Date: 12 Aug 2010

Comparing Stone Tool Resharpening Trajectories with the Aid of Elliptical Fourier Analysis

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Abstract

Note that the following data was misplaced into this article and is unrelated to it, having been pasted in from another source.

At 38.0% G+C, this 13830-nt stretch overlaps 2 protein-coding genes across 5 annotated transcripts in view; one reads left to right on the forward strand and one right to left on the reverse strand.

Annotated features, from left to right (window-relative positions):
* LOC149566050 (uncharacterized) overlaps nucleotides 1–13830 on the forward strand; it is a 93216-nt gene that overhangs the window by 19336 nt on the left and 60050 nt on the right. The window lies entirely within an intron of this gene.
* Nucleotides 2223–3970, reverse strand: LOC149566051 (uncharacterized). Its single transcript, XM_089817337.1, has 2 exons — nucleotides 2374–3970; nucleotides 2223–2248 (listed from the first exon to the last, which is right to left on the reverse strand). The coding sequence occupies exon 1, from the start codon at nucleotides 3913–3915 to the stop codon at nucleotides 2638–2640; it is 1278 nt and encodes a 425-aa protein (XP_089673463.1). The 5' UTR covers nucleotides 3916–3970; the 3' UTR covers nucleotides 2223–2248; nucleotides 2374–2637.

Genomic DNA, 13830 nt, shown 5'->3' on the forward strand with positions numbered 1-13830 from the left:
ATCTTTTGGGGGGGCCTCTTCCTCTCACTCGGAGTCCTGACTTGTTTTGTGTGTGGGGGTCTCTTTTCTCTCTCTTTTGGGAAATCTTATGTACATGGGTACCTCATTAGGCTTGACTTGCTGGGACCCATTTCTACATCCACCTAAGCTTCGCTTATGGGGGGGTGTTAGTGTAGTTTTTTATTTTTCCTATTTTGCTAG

Resharpening has long played a confusing role in the history of research on lithic variability. In this chapter, I argue that, far from confounding issues of variability, resharpening can be used as a classificatory principle because it reflects human technical choices related to repeated uses of a tool. The advantage that resharpening offers is that of a mathematically suitable study object, through the investigation of shape change along the continuum of size reduction. Building upon a rich history of research in both biology and prehistoric archaeology, I present a variant of a new method for comparing resharpening trajectories, using elliptical Fourier analysis (EFA) and principal components analysis to compare the slopes of allometric regressions. The theoretical presentation is followed by a worked example using bifacial tools from two European Middle Paleolithic sites: Pech de l’Azé I (France) and Buhlen III (Germany).